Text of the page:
Groundbreaking for a new chemistry building at the University of Wisconsin-Milwaukee is set for Jan. 26 at noon at the Kenwood Interdisciplinary Research Complex, 3135 N. Maryland Ave.
Speakers and members of the Chemistry Department will gather at the window facing the construction site to lift a smoking chemical “toast” to the success of the new building. That will be the signal for the excavator outside the building to start digging.
Planned speakers include University of Wisconsin System President Tommy Thompson, Milwaukee County Executive David Crowley, UWM Chancellor Mark Mone and Scott Gronert, dean of the College of Letters & Science.
The new facility will be located just south of the current Chemistry Building, between the Physics Building, 1900 E. Kenwood Blvd., and the Lubar Entrepreneurship Center and UWM Welcome Center, 2100 E. Kenwood.
$118 million project
UWM received state-supported borrowing to begin work on the building as part of the UW System’s $1 billion 2019-2021 capital budget plan. Construction is scheduled to be completed in late 2023 or early 2024 at a total cost of $118 million.
The new four-story, 163,400-square-foot building will serve as a gateway to the STEM buildings and departments that house those subjects – science, technology, engineering and mathematics. It will include space for the nearly 5,000 UWM students who take chemistry and biochemistry classes each year.
“Chemistry underlies nearly every growth industry, and we know that STEM jobs are growing faster than non-STEM jobs,” said UWM Chancellor Mark Mone. “Employers need graduates who have the opportunity to conduct practical research and develop skills to solve problems. We are delighted to begin work on a new, modern chemistry building that will better prepare our students for the multitude of opportunities open to them.”
Figures from a 2021 American Chemistry Council fact sheet showed chemistry industry jobs generated $1 billion in payroll across Wisconsin and $138 million in state and local tax revenue. One in five new jobs in Wisconsin are in science, technology, engineering and math fields, which are rooted in chemistry, according to Chemistry Department Chair Joseph Aldstadt.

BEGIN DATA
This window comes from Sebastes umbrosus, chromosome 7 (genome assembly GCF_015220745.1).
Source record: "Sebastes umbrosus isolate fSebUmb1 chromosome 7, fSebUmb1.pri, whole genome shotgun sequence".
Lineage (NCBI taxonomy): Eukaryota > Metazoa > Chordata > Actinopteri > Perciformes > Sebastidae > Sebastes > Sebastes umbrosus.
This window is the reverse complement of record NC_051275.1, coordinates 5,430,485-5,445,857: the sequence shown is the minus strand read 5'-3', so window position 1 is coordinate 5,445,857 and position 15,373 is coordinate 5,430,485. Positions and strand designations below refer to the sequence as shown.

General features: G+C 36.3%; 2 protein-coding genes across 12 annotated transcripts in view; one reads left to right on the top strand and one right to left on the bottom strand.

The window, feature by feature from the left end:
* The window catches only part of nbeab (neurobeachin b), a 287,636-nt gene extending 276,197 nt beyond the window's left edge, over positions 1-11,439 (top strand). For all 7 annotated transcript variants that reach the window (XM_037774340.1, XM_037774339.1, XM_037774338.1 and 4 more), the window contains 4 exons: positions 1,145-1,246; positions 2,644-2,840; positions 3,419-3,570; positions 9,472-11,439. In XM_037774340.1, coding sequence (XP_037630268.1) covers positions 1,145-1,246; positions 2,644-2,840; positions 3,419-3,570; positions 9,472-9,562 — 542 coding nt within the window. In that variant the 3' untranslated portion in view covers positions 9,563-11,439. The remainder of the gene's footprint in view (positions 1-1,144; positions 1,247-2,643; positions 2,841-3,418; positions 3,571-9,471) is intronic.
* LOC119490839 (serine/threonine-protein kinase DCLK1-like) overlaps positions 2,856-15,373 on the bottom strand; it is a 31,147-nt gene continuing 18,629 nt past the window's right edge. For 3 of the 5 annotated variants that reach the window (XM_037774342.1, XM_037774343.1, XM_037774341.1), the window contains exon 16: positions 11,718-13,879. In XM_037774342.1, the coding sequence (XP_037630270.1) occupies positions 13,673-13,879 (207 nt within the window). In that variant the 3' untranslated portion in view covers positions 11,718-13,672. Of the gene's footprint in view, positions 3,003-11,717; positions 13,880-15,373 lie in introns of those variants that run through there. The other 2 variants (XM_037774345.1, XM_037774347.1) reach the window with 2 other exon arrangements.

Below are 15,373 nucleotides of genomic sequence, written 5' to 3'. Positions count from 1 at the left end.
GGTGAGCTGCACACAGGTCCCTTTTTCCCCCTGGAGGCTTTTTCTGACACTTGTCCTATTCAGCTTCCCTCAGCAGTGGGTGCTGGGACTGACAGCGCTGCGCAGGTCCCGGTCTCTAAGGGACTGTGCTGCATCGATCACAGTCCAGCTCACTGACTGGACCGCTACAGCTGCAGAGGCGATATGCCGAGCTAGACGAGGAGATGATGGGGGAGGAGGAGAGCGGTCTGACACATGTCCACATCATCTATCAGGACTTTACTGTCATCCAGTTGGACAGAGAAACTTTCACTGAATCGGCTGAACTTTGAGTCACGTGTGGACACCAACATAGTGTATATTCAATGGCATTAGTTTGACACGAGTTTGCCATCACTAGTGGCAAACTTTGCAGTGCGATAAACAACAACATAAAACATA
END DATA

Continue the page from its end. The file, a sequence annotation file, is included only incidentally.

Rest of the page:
In addition to UWM students who take chemistry, so do high schoolers and middle schoolers from across the state and K-12 teachers who come to learn how to design classroom lessons for their students.
“As the ‘central science,’ students in a broad array of fields — natural sciences, health sciences, engineering — have curricula requiring knowledge of chemistry, an understanding of the structure and reactivity of matter in its myriad forms,” Aldstadt said.
“For research, we are a key contributor to the university’s R1 designation for research excellence,” he said. “We average over $5 million per year in extramural funding, $49 million in the past decade.”
The current building dates to 1972.
“The primary reason we’re excited about the new building is that it will be a state-of-the-art facility,” said Aldstadt. “We’ll be able to significantly enhance our teaching, research, and outreach missions. We’ll have new learning spaces for lectures, tutoring, study groups; new laboratories that integrate teaching and research, with efficiencies in design that make collaborative research easier to do.
Chemistry is one of the strongest departments at UWM, he added, with a record of success in teaching, research, and outreach across many decades. With over 250 undergraduate majors, 70 graduate students in MS and PhD programs, 18 faculty, 18 academic, technical, administrative staff, and 10 post-doctoral fellows and visiting faculty, the department is thriving.
“The most important reason we’re excited about the prospect of occupying a new building is that it will be a state-of-the-art facility,” Aldstadt said. “We will have new learning spaces for lectures, tutoring, study groups and new laboratories that integrate teaching and research, with efficiencies in design that make collaborative research easier to do.”
Creating green space
When the new chemistry building is complete, the current building will be demolished to create green space between the new structure and Engelmann Field. The goal of the site development plan, said Karen Wolfert, senior architect/planner, is to create a green campus quad north of the new building that invites people to linger and engage in this STEM-centered region of campus. The quad will include small and large gathering spaces, pedestrian pathways, a drop off road, stormwater management and bicycle and vehicle parking.
The architecture/engineering team for the project is led by CannonDesign in partnership with Kahler Slater. The general contractor is VJS Construction Services Inc.
Members of the Chemistry Department user team that helped with the planning included Aldstadt, Kristen Murphy, Nicholas Silvaggi, Doug Stafford and Kevin Blackburn.
Steering committee for the vision, design and details of the building included Wolfert, Scott Gronert, Daâd Saffarini and Kristene Surerus.